Last night I attended an elegant dinner at the New York Public Library (sponsored by Johnson & Johnson and Scientific American) where the 2013 Dr. Paul Janssen Award for Biomedical Research was presented to Dr. David Julius.
Dr. Julius received the award for his role in identifying the molecular mechanisms of touch, pain, and thermosensation. A scientific slam-dunk.
The highlight of the evening wasn’t the chicken and rice pilaf – it was Dr. Julius’ speech where he highlighted the inherent tension (“not conflict”) between the translational research and “curiosity-based science.”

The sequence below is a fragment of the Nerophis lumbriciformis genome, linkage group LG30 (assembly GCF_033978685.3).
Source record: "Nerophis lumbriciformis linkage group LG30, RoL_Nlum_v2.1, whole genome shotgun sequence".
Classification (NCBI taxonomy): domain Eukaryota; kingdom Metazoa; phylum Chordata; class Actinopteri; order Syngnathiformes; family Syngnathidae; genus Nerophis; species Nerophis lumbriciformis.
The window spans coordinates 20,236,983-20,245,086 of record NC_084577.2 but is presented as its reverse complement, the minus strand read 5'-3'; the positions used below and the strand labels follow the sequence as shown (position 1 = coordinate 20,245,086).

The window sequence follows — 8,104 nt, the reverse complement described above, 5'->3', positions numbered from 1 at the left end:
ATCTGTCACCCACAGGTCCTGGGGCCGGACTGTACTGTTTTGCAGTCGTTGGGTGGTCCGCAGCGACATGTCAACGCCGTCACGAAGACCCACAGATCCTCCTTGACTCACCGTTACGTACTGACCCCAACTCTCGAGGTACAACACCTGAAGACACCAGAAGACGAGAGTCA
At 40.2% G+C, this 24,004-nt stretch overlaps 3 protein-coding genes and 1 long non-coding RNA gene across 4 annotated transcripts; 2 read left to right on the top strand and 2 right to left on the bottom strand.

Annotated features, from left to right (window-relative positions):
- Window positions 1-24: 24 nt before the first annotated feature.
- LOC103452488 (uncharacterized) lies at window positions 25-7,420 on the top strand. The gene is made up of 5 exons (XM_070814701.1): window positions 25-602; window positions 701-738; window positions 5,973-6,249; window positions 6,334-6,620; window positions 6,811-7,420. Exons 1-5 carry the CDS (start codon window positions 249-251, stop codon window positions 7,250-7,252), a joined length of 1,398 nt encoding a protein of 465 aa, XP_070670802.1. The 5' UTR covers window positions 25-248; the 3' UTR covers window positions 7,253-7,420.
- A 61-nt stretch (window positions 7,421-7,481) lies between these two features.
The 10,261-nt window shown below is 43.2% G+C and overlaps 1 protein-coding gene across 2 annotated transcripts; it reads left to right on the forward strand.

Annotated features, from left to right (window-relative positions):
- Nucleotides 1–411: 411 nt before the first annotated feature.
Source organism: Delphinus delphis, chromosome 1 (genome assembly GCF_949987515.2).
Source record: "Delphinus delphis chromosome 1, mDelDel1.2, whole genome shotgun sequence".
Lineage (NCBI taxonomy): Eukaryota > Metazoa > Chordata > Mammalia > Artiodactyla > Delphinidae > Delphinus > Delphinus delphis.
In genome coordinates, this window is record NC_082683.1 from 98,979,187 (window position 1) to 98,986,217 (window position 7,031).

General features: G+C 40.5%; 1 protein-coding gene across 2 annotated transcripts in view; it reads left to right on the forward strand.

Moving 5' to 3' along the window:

A bold topic in a room filled with J&J’s top brass.
And an important topic for a number of reasons, not the least of which is the steady decrease on NIH funding for academia (a trend likely to continue unless they strike oil in Bethesda) and the nascent uptick in the outsourcing of pharma R&D to ivy-covered halls.
Per Dr. J, academe and industry and Uncle Sam are going to have to find new ways not only to mutually co-exist – but also to fruitfully collaborate.
At the end of the day it’s all about encouraging innovation, both incremental and discontinuous.
(I asked Dr. Julius to send me his remarks, and when they arrive I will be sure to post them.)